These costs can vary hugely depending on your choices, so it’s important to ask your funeral director if you are worried about the cost of anything. For example, there could be a difference of several hundred pounds for  a burial plot in one cemetery compared to another cemetery which is much further away.

Most funeral directors will ask for a deposit upfront to cover these costs, and some funeral directors may also offer a discount for a larger sum paid upfront. The final bill will usually be sent shortly after the funeral.

Finding a funeral director

It’s important to shop around when looking at funeral directors as prices can vary considerably. A good funeral director will work with you to find options that are in your price range wherever possible.

When choosing a funeral director, check that they are a member of the National Association of Funeral Directors, the National Federation of Funeral Directors, or the Society of Allied and Independent Funeral Directors. These all have codes of practice they adhere to and price details for a wide range of funeral directors.

The Funeral Choice website will also help you compare the prices of local funeral directors.

You can choose to organise the funeral yourself if you feel you are able to. The Natural Death Centre has advice for people who want to do this.

Optional Costs

In addition to the basic costs of a funeral, paid through a funeral director, there are a number of optional extras that many people choose to have at their funeral. These can quickly add up, and are often the place that many people look to cut costs.

These optional costs include:

ItemCost
Memorial (including headstone)£1,016
Catering at the wake£450
Limo hire£336
Venue hire£282
Flowers£193
Order of service sheets£94
Funeral notice£85
Death notice£75

Ways to reduce funeral costs

Keeping funeral costs to a minimum is a priority for those on lower incomes, and there are plenty of things you can do to keep costs down, whilst still giving your loved one the send off they deserve. Here are some of the options you might want to consider:

  • Buy a less expensive coffin – this is the most popular way to cut funeral costs. Coffins can cost anywhere between £300 and £2,000, so choosing a less expensive option can have a big impact on your overall spend. You do not need to even have a coffin, you could opt for a shroud which can cost as little as £150.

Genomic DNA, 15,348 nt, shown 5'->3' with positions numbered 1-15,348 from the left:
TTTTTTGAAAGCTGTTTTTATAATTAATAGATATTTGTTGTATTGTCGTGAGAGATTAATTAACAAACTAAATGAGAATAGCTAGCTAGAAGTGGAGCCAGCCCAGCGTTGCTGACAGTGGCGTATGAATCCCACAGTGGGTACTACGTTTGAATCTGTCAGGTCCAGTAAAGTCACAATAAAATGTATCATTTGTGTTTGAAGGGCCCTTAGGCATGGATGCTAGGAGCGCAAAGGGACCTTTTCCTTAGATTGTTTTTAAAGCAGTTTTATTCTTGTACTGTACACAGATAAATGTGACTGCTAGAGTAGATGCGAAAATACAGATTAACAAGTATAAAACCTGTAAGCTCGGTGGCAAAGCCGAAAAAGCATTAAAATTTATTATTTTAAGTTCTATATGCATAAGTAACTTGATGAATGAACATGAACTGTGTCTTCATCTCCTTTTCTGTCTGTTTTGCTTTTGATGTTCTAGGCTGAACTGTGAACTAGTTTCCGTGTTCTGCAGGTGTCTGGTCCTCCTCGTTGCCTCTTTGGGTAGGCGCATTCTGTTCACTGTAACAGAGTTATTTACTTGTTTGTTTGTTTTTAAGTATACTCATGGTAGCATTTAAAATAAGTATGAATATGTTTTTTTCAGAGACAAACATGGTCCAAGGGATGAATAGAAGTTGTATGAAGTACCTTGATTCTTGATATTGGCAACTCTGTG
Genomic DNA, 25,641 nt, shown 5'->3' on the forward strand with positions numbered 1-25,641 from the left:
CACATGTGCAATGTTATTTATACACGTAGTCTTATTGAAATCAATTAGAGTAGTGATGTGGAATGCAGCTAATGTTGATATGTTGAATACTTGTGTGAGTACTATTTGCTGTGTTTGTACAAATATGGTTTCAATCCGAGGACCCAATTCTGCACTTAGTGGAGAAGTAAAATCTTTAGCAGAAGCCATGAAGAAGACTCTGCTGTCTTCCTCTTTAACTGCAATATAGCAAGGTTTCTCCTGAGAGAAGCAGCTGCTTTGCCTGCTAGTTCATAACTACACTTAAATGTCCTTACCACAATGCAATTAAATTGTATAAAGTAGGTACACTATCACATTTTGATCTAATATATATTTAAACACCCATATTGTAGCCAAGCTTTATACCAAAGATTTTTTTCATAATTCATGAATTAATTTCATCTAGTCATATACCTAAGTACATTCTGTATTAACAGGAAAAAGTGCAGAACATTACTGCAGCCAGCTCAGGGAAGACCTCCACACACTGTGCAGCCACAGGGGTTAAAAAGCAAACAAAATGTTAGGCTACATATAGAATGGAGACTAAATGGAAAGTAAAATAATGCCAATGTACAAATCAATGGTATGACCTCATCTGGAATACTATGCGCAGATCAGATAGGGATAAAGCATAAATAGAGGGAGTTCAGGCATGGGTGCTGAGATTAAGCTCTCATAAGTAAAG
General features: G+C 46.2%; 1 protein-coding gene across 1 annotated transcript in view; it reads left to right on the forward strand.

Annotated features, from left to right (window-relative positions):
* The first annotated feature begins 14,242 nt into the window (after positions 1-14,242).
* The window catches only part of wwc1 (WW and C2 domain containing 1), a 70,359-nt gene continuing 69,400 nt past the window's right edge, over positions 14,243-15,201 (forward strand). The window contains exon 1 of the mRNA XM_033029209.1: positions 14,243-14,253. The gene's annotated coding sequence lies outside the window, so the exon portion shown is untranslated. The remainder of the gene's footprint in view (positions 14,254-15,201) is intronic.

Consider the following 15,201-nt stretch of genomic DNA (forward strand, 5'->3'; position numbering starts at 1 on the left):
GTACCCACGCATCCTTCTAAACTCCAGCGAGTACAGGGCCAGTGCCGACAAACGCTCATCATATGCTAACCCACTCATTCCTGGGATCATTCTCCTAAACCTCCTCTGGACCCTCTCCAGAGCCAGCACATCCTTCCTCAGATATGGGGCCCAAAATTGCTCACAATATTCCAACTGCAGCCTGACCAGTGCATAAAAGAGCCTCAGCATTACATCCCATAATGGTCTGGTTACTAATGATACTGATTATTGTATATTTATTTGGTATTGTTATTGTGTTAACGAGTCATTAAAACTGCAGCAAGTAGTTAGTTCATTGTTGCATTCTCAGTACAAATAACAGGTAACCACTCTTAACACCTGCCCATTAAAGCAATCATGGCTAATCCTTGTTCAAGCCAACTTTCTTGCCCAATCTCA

• Spend less on flowers – the cost of flowers can quickly add up, so keep arrangements simple and consider asking friends and family to pay for or organise flower arrangements.
  • Hold the wake at home – While it may take a little extra planning, you will save venue fees, and hopefully it will feel more personal. You could also consider asking friends and family to bring food and drink so you don’t have to pay for caterers.
  • Choose burial plots and memorials carefully – the price difference of a plot in one cemetery versus the cost in one a mile away could vary widely, so if your loved one didn’t feel strongly about where they’d be laid to rest, it’s worth checking the costs of a number of cemeteries in your local area. While you are looking at this, it’s worth looking at the memorial you want as there will be considerably different costs for the size, shape and material you want. If you want to have the memorial maintained, there is a cost attached to this, and it will vary from cemetery to cemetery.
  • Consider cremation over burial – If your loved one has not specified whether they wanted to be buried or cremated, it’s worth knowing that a cremation is generally cheaper than burial as you do not need to pay for a burial plot.
  • Consider alternative burial or direct cremation – there is a growing market for alternative burials such as woodland or natural burials, which are often a cheaper alternative to a traditional burial. You can read more on these types of burials at the Natural Death Centre. There has also been a big increase in the number of people opting for a direct cremation. The average cost of a direct cremation is £1,554, which is a fraction of the price of a traditional burial or cremation.
  • Think about timings – the time and day of the week will make a difference to the cost of the funeral, so consider looking at an early morning weekday to keep costs down.
  • Shop around for your funeral director – the costs of each funeral director will vary so comparing the costs of a number of different funeral directors will give you the assurance that you are getting the deal that suits you.
  • If you can, consider taking on some tasks yourself – A funeral director can plan the entire funeral for you, but they will have certain suppliers they use or have agreements with. You may find that choosing to take on some of these tasks yourself if you are up to it, such as arranging flowers, ordering the coffin, or arranging for friends and family to drive themselves, can help reduce costs.

How to pay for a funeral

Paying for a funeral is often expensive, unexpected and can cause big financial worries.

However, lots of people earmark money in their estate specifically to pay for funeral costs, or take out life insurance or a funeral plan to ensure these costs are covered. You can find out more about how life insurance works in our guide What are the different types of life insurance? If no such provision has been made, then it will be down to family or friends to pay for the funeral. However, it is possible to claim funeral costs back from the estate if there are sufficient funds available. Learn more about covering funeral costs in our article How to pay for a funeral.

Have you had to arrange and pay for a loved one’s funeral? Do you have any additional suggestions that might help others? You can join the conversation on the bereavement section of our Community forum or leave a comment below.